- Protection from malware (also referred to as Ransomware) being delivered or activated by;
- blocking access to non-approved applications/programs
- malicious macros designed to exploit the Microsoft Office macro environment (Secure your systems against malicious macros)
- keeping computers updated with the latest application patches;
- limiting or blocking dangerous web browser applications (eg, Flash, ads, Java script. Refer to ACSC’s Guidelines for System Hardening).
- Limit risk and extent of cyber-attacks;
- Restrict and regularly review administrative privileges (limit who can access what);
- MFA (multifactor authentication) for remote access of your network;
- Keeping computers updated with the latest security OS patches.
- Easy recovery of lost or stolen data and systems
- Daily backup of information and systems that are imperative to your business’s operations, security and reputation.
If you don’t have these eight cyber strategies in place, you need to act! If you don’t have the internal skills or confidence in your current IT personnel to implement these strategies, it’s a good time to investigate a new IT partner who can have the skills and experience to keep your data and systems safe.
Benefits of outsourcing to an MSP
The obvious benefit from partnering with an MSP (Managed Service Provider) is that you get a team of IT engineers whose whole purpose is to maximise the efficiency and security of your devices and systems. They actually love working with IT.
Unlike your team, they don’t need to split their time and attention between keeping up to date with IT and running your business. As they focus on keeping your IT secure and operational, your team is freed up to focus on what they need to do to keep your business profitable.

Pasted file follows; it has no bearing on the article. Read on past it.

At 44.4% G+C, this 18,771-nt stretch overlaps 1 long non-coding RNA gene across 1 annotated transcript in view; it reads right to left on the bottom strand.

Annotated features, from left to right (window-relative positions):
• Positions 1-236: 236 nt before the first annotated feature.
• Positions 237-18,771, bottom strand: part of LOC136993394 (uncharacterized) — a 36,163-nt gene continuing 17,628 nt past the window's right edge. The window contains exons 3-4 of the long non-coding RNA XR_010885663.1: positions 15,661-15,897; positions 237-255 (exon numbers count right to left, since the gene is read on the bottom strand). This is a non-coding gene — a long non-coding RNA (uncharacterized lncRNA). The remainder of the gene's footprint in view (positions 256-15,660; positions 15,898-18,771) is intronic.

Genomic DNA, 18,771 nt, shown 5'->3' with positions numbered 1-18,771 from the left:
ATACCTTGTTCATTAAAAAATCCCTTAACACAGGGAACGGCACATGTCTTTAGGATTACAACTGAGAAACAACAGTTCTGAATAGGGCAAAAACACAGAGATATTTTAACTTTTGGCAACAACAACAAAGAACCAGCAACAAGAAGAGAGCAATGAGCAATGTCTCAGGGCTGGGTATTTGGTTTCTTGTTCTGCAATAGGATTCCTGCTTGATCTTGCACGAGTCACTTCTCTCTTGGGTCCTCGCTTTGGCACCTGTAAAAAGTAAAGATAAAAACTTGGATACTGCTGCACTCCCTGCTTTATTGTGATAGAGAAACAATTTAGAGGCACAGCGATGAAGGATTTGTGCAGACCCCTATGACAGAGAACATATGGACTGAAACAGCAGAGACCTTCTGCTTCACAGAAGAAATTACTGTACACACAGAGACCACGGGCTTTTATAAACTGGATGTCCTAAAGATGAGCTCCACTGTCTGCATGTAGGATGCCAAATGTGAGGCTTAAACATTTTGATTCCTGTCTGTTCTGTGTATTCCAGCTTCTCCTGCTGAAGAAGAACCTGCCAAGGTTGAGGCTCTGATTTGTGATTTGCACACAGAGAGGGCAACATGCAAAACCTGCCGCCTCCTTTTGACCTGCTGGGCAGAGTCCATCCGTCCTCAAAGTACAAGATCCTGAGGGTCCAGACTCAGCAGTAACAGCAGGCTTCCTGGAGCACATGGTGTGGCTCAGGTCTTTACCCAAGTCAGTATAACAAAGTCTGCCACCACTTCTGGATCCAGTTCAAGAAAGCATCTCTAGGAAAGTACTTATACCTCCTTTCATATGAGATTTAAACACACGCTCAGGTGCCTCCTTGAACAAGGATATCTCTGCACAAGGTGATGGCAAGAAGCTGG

Outsourcing IT also frees your business from incidental costs of maintaining your own team (wages, training, etc). In fact, outsourcing is an invaluable aid to help work through one of the biggest IT challenges that faces a successful, expanding business… if, when and how to transition to your own fully-independent internal IT team.
It’s generally an easy process to employ someone with enough skills to manage basic, day-to-day IT needs within a small business. However, trying to build a team that has the necessary skills to manage all aspects of IT and cybersecurity is difficult and undeniably costly!
The smartest way to mitigate wage and training expenses is to partner with an outsourced MSP. An MSP gives your business or Firm a wide range of engineers with different skillsets to handle matters as they arise, on request.
Depending on which IT Provider and Plan you choose, the monthly cost of a good, all-inclusive Plan will cover all IT costs to your business other than unique projects and new purchases.
- itro Advanced – designed to reduce unforeseen costs.
- itro Ultimate – designed to remove unforeseen costs.
- itro Self-Serve – designed for inhouse IT Managers with limited tools and team resources.
itro’s team will work with you to ensure you have all 8 essential cybersecurity strategies recommended as baseline protection by the Australian Government. And once we ensure all potential cyber ‘gateways’ into your business have been secured, our team will ensure your devices and systems always remain updated for maximum protection and operational efficiency.
If you’d like to know more, but not yet ready for a conversation, please check out our website to see how we can look after your essential 8 strategies:
Protection from malware
Limit risk and extent of cyber-attacks
Easy recovery of lost or stolen data and systems
itro has been managing IT for businesses and Firms for over two decades. We do not lock our clients into Fixed Contracts as we want our clients to stay with us because they love the service we give, not because they are contractually trapped.
We have noticed a growing trend amongst IT providers to lock-in businesses with 12, 24 or 36–month contracts for Managed IT Services that incorporate outrageous legal fees, caveats and hidden costs for any requests deemed to fall outside the contractual definition of ‘support’.
Being cyber safe isn’t an impossible task, nor should it be ridiculously expensive!
Simple things such as password policies and training will make a big difference to your team’s focus on working safely online. Implement ASCS’s 8 essential cyber strategies, and partner with an MSP that will complement your team and proactively manage operational efficiencies and security of your data and systems. And please, give itro a call on 1800 10 3000 or email [email protected] today to find out how we can help you manage your IT.